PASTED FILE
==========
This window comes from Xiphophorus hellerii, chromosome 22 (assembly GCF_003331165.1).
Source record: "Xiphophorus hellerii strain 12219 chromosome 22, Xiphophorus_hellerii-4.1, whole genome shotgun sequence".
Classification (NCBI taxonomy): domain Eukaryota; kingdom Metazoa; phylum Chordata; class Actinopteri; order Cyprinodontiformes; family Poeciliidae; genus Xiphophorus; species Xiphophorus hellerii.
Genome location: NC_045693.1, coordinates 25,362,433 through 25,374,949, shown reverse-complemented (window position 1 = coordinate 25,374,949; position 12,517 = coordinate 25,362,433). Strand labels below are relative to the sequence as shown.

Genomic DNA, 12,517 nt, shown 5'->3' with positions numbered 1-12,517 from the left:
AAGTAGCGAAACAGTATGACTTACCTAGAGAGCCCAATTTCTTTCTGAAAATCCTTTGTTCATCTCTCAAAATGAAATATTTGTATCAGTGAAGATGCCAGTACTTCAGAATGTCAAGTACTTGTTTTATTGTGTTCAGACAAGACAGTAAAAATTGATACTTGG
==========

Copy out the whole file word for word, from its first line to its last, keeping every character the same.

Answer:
This window comes from Xiphophorus hellerii, chromosome 22 (assembly GCF_003331165.1).
Source record: "Xiphophorus hellerii strain 12219 chromosome 22, Xiphophorus_hellerii-4.1, whole genome shotgun sequence".
Classification (NCBI taxonomy): domain Eukaryota; kingdom Metazoa; phylum Chordata; class Actinopteri; order Cyprinodontiformes; family Poeciliidae; genus Xiphophorus; species Xiphophorus hellerii.
Genome location: NC_045693.1, coordinates 25,362,433 through 25,374,949, shown reverse-complemented (window position 1 = coordinate 25,374,949; position 12,517 = coordinate 25,362,433). Strand labels below are relative to the sequence as shown.

Genomic DNA, 12,517 nt, shown 5'->3' with positions numbered 1-12,517 from the left:
AAGTAGCGAAACAGTATGACTTACCTAGAGAGCCCAATTTCTTTCTGAAAATCCTTTGTTCATCTCTCAAAATGAAATATTTGTATCAGTGAAGATGCCAGTACTTCAGAATGTCAAGTACTTGTTTTATTGTGTTCAGACAAGACAGTAAAAATTGATACTTGG